Another note about posture, as your spine stays bent for a long time the individual vertebrae have the potential to press against some nerves. This may cause pains in your back or chest, but also if the pinch is in the right spot, say on the nerves that connect to your colon, this could cause your organ to temporarily stop functioning correctly until you straighten up and release the pinch. I’ve said it before and I’ll keep saying it, “Sit up straight!”

Chewing

Your stomach doesn’t have teeth. The process of digestion and nutrient absorption works best when the food you consume is as soft and liquidy as possible. If you fail to fully chew your food and you swallow chunks of food your body has to work many times harder to break up those big chunks with extra churning, enzymes, acids and secretions. By the time it gets to your colon those big chunks are still chunks, just a little smaller. And your body still has to move them along and out, it will just take longer and be more difficult. That’s not what you want. If you take the time at the beginning and chew your food completely (ideally until it is almost a liquid in your mouth) you are setting your system up for the most efficient and effective digestion, absorption and elimination.

Movement/Exercise

There’s a funny thing about the body, there seems to be a link for most people between how much you move your body and how easily your bowels move. When you exercise regularly, get your heart rate up, and get your blood moving that seems to have a positive stimulation on your digestive system. If you are having trouble in your waste management department, think back to how much exercise you have given your body in the last few days; it likely hasn’t been much. Get up and get moving, walking, jogging, dancing, something to move your body differently and I bet you’ll get things moving inside, too.

Breathing

When you breathe properly –that is, breathing into your belly rather than into your chest– the graceful contraction and relaxation of your diaphragm literally massages your abdominal organs. Massage always increases circulation and movement, and that certainly applies to your colon, as well.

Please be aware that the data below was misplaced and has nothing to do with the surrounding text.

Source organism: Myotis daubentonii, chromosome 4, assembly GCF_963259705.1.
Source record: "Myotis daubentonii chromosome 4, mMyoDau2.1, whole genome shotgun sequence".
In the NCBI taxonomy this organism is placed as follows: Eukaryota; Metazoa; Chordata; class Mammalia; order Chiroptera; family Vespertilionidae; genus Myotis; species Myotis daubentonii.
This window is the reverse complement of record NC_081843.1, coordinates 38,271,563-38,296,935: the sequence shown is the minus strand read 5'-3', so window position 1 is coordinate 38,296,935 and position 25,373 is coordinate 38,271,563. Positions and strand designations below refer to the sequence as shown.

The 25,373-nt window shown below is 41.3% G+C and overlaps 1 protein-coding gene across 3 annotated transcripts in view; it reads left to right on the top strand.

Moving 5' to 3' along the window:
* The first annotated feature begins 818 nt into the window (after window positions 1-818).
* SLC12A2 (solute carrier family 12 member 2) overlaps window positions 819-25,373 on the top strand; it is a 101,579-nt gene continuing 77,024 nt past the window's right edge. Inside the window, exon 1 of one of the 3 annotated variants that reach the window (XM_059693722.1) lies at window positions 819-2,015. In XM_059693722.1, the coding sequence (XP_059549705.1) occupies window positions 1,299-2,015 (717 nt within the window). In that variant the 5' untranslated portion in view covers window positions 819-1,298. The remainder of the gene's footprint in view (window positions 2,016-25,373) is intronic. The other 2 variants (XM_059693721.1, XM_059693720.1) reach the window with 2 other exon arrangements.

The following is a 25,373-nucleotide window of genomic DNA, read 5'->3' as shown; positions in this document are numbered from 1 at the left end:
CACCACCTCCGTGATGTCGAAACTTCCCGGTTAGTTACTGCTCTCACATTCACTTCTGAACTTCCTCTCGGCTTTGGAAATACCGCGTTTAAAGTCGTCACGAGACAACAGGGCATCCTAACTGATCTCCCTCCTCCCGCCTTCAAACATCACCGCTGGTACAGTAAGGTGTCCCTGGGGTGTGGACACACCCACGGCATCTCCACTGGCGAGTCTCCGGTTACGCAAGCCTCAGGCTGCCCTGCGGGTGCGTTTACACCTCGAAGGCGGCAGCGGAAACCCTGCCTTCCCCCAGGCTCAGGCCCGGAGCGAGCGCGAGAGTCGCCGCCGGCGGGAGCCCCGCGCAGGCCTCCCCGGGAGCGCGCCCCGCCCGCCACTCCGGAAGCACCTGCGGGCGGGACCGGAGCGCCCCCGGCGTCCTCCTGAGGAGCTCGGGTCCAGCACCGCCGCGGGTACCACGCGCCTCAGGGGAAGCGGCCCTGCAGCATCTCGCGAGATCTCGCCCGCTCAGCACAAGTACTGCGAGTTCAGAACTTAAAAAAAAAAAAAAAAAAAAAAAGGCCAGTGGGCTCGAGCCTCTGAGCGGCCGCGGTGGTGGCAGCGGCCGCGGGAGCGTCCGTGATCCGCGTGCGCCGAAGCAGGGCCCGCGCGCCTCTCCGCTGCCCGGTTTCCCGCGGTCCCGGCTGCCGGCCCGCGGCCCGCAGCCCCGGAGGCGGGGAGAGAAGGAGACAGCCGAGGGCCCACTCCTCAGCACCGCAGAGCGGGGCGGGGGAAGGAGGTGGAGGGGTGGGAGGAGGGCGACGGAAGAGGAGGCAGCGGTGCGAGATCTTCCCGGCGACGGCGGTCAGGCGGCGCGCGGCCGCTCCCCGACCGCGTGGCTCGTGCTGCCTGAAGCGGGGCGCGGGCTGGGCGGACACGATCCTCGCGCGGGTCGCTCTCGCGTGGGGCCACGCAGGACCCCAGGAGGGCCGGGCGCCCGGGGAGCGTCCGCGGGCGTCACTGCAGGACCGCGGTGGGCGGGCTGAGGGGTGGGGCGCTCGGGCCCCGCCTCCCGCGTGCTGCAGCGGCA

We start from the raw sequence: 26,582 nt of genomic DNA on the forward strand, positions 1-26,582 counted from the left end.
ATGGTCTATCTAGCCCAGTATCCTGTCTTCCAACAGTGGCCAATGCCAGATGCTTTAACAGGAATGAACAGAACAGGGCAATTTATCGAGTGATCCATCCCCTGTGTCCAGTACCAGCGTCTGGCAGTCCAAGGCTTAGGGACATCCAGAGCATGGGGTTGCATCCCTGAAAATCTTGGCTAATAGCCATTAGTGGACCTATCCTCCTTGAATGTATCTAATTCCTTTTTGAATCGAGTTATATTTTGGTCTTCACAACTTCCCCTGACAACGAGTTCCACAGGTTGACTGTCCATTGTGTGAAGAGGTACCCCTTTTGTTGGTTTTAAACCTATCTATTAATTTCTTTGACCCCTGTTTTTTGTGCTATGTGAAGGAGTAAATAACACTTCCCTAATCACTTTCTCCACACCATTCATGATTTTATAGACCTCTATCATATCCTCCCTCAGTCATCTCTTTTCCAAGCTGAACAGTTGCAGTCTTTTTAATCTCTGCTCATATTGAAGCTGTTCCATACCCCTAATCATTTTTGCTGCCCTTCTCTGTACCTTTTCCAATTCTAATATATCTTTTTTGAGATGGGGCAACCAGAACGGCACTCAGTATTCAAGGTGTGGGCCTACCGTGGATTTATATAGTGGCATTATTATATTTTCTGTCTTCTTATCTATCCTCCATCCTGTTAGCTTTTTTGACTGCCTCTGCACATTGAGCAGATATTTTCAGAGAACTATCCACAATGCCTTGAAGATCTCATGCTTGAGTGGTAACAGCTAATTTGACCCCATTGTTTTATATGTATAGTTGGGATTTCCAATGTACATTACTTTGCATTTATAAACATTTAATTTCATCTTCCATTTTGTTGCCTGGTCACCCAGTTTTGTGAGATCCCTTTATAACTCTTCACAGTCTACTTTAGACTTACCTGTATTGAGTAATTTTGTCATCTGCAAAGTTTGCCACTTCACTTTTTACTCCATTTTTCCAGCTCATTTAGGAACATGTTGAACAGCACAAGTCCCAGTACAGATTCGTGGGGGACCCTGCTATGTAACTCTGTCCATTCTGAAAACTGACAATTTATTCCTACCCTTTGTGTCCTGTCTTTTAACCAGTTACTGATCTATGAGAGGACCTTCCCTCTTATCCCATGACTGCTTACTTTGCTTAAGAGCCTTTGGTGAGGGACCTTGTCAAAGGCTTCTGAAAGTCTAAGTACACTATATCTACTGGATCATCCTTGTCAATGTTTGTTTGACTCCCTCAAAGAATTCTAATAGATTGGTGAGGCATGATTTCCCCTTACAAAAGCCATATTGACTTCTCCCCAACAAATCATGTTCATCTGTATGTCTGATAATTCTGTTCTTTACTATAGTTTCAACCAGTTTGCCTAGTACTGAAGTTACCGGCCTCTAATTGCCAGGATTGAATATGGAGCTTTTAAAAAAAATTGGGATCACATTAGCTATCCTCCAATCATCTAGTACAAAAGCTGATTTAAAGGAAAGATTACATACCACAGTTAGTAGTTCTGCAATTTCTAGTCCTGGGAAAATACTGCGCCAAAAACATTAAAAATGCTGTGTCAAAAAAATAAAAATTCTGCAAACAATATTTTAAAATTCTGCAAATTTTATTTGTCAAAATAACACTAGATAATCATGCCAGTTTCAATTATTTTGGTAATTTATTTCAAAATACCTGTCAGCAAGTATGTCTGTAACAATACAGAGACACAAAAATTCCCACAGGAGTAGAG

Breathing into your belly will naturally cause it to expand. This happens because as the diaphragm contracts it presses downwards creating space for your lungs to fill up, but at the same time it compresses your digestive organs down, thus the belly expansion. When this occurs it gently moves things a bit and this stimulates circulation and activity. Just by breathing you are keeping your colon and all your organs healthy.

Breathe deeply as often as you remember, it helps in so many ways.

The Squat

If you go back several hundred years, before the modern toilet was popular, humans didn’t sit to poop, they squatted. In this natural position your spine and torso are straight and upright, and your hips and knees are deeply bent, getting your body close to the ground. The squat is the position the human body was designed to be in whilst defecating. Sitting on a regular toilet does not get your body close enough to this position, however there are ways to emulate a squat while still utilizing the comfort and convenience of your American Standard. You can purchase foot stools that fit under your toilet like the Squatty Potty which raise your feet up off the floor getting your knees closer to your chest as you sit on the toilet. This puts your body into a perfect, healthy position for comfortable elimination. Yeah, it seems odd, and it feels odd the first few times you use it, but you really do notice a positive difference when you release the hounds this way.

Forgiveness

This wouldn’t be a holistic article if I didn’t touch on the non-physical side of this subject. In Ancient Chinese Medicine the Large Intestine meridian is associated with the energy of “Letting Go”. Curious how that matches. You can also link the concept of “Forgiveness” to the Large Intestine. What I am referring to here are your inner thoughts and emotions. If you are feeling constipated take a good look at your life and your thoughts: Is there someone you have trouble forgiving? Are you holding a grudge that you just refuse to let go? Is there a relationship or loved-one you lost in your past from which you can’t move on? Do you want something to be a certain way, but it may never be, and you can’t let go of that desire? Are you seeing a pattern here? These feelings can directly affect your colon function according to Chinese Medicine. When you can let go of these feelings you will be able to let go of your waste easier just the same. Honestly.

The Final Flush

In my past life (the unhealthy years) I had some occasional troubles with constipation, but over the last several years I have learned and practiced these concepts with success. All that I have listed here is the result of my own research and experience that I have also shared with others, and when followed result in healthy digestion. The thing to keep in mind about these practices is that  they are not isolated to constipation prevention, every one of these ideas are practices that keep you healthy in all aspects of being human.

Keeping your body and your colon healthy makes your body thrive. It takes a little planning and effort, but the results create an environment fit for a life worth living. Take good care of yourself.

Happy Crapping!

~Ryan

 

This article is not intended to diagnose nor treat any medical conditions. If you experience a real medical emergency please consult a medical professional immediately. The information here is presented only to offer a holistic and non-invasive viewpoint. Ryan Vaniski, HHP is not responsible for any health complications resulting from the interpretations of the practices mentioned in this article. The recommendations in this article have not been approved by the FDA or AMA, and likely never will.

 

Photo by Mike Lewis on Unsplash